Industrial Engineering, MS

On Campus

Industry Engineering Management

Industrial engineers find the most effective way to turn the basic factors of production — people, materials, machines, time, energy, and money — into almost every product and service we consume. The best engineers are adept not only at managing employees and technology but also at optimizing the organization of a business.

That’s why, at the School of Engineering, we ask our students to take the unique approach of examining relationships rather than components. The MS in Industrial Engineering program teaches you to search for similarities in concepts, laws, and models across disciplines. From there, it’s up to you to adapt, integrate, and exploit these similarities in innovative ways.

Because industrial engineers often work on multidisciplinary teams, we offer an elective-heavy curriculum. That approach lets you build expertise in whichever subjects best fit your career interests. These specialties include:

  • construction management
  • electrical engineering
  • mechanical engineering
  • manufacturing
  • management of technology
  • operations management
  • transportation management
  • transportation planning and engineering


Admission Requirements

You must hold a bachelor’s degree in a related discipline from an accredited institution and be able to demonstrate a superior undergraduate academic record. Applicants who do not meet these requirements are considered individually for admission and may be admitted subject to their completion of courses to remove deficiencies. Candidates are encouraged to seek waivers (and have approved substitutes designated) for all required courses in which they can demonstrate competence, thereby using their time effectively.

You must also have knowledge of engineering economics and probability and statistics. Prospective students lacking the relevant knowledge may satisfy the requirement by taking probability and statistics (MA 6513 or equivalent). Up to 3 credits of graduate courses in this category of prerequisite knowledge can be counted toward the degree as electives, although the electives needed for your concentration also must be satisfied.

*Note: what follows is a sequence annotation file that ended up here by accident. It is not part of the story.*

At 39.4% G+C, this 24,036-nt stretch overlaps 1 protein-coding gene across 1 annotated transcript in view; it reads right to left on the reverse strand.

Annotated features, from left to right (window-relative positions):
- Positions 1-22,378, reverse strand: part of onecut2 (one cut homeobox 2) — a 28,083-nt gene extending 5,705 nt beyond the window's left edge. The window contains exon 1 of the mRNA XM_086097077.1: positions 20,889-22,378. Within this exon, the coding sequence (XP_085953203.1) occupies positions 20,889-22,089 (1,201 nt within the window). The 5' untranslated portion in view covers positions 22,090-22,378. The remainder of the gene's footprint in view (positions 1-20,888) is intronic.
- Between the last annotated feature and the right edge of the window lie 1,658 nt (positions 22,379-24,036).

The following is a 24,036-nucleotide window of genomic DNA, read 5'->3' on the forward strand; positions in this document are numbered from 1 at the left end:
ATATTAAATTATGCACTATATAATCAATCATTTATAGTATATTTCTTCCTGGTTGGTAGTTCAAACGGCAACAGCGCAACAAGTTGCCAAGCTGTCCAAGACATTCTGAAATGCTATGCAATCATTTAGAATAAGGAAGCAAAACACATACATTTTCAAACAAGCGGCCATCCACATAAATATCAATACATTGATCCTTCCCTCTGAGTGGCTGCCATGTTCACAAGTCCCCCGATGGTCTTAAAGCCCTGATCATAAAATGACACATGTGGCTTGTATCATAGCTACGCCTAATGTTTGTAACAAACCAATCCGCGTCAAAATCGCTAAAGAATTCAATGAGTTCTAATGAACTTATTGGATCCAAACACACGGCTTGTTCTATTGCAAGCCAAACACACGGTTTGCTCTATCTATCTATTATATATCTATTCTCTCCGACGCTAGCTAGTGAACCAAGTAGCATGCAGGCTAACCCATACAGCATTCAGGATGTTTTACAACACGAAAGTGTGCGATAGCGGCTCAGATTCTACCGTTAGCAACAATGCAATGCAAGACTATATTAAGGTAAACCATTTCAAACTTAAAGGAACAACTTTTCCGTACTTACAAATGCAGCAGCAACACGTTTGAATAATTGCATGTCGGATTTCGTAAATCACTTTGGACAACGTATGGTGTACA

You must complete a total of 30 credits to obtain this degree.

3 Credits Quality Control and Improvement IE-GY6113
This course provides students with a solid foundation in the cost of quality, quality assurance and quality management. Emphasis is on the basic tools of quality control such as control charts and their use, the concept of “out of control,” acceptance sampling, variables and attributes charts and producer’s and consumer’s risk. A unique aspect of this course is the demonstration of the power of teams of people with different expertise to improve quality. A course project is required.
Prerequisite: MA-GY 6513 or familiarity with the concepts of probability and statistics. Also listed under MN-GY 6113.
3 Credits Facility Planning and Design IE-GY6213
Topics in this course include facilities design for global competitiveness, strategic master-site planning, site selection, factory layout and design, facility-management systems and materials handling and storage planning. Also presented are guidance on selecting alternative facility plans and application of queuing methods and computer modeling for facility design and evaluation.
3 Credits Factory Simulation IE-GY6823
This course examines modeling and simulation of complex industrial, commercial and service systems, such as factories and hospitals. Students develop, run and test several simulation models using different software packages.
Prerequisite: Computer literacy.
3 Credits Production Science MN-GY7893
This course reviews just-in-time and synchronous manufacturing methods. It analyzes the basic dynamics of factories to understand the importance of congestion and bottleneck rates on cycle time and inventories. Analytical models are developed to study variability and randomness introduced by breakdown, setups and batching. Simulation studies are used to provide data on performance of transfer lines.

You must take 3 electives from manufacturing or industrial engineering for a total of 9 credits. An additional 3 electives are taken from any other graduate curriculum with the approval of the Program Director to ensure their compatibility with your professional objectives for the remaining 9 credits that are needed to fulfill the degree requirements.

You should elect other courses in consultation with your adviser. Concentrations in areas suited to your career interests are encouraged (e.g., manufacturing, mechanical engineering, operations management, construction management, transportation engineering or management, and management of technology). Courses from computer science or management may supplement such a concentration.